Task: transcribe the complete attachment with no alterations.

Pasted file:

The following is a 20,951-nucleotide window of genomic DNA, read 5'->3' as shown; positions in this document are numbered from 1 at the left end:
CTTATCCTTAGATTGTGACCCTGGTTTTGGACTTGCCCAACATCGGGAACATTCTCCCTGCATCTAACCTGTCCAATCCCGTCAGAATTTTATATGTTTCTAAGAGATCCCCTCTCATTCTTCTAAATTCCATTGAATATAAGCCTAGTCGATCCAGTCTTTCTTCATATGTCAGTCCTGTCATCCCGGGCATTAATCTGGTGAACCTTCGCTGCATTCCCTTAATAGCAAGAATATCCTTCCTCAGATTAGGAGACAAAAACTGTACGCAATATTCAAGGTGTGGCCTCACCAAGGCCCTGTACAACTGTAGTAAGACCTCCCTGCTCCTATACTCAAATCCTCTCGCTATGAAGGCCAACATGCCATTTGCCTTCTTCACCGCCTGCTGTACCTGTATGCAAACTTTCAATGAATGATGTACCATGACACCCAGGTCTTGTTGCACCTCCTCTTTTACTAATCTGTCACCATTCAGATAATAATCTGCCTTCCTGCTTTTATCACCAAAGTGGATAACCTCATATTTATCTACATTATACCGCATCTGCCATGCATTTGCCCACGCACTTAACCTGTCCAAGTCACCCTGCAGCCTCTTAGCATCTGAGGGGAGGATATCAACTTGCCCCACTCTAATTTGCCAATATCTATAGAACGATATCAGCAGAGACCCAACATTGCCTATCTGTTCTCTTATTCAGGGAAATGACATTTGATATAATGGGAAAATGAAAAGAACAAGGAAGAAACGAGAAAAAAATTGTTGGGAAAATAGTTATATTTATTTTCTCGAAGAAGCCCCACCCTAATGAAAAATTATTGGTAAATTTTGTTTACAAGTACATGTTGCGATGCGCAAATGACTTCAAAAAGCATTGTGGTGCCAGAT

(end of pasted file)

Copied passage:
The following is a 20,951-nucleotide window of genomic DNA, read 5'->3' as shown; positions in this document are numbered from 1 at the left end:
CTTATCCTTAGATTGTGACCCTGGTTTTGGACTTGCCCAACATCGGGAACATTCTCCCTGCATCTAACCTGTCCAATCCCGTCAGAATTTTATATGTTTCTAAGAGATCCCCTCTCATTCTTCTAAATTCCATTGAATATAAGCCTAGTCGATCCAGTCTTTCTTCATATGTCAGTCCTGTCATCCCGGGCATTAATCTGGTGAACCTTCGCTGCATTCCCTTAATAGCAAGAATATCCTTCCTCAGATTAGGAGACAAAAACTGTACGCAATATTCAAGGTGTGGCCTCACCAAGGCCCTGTACAACTGTAGTAAGACCTCCCTGCTCCTATACTCAAATCCTCTCGCTATGAAGGCCAACATGCCATTTGCCTTCTTCACCGCCTGCTGTACCTGTATGCAAACTTTCAATGAATGATGTACCATGACACCCAGGTCTTGTTGCACCTCCTCTTTTACTAATCTGTCACCATTCAGATAATAATCTGCCTTCCTGCTTTTATCACCAAAGTGGATAACCTCATATTTATCTACATTATACCGCATCTGCCATGCATTTGCCCACGCACTTAACCTGTCCAAGTCACCCTGCAGCCTCTTAGCATCTGAGGGGAGGATATCAACTTGCCCCACTCTAATTTGCCAATATCTATAGAACGATATCAGCAGAGACCCAACATTGCCTATCTGTTCTCTTATTCAGGGAAATGACATTTGATATAATGGGAAAATGAAAAGAACAAGGAAGAAACGAGAAAAAAATTGTTGGGAAAATAGTTATATTTATTTTCTCGAAGAAGCCCCACCCTAATGAAAAATTATTGGTAAATTTTGTTTACAAGTACATGTTGCGATGCGCAAATGACTTCAAAAAGCATTGTGGTGCCAGAT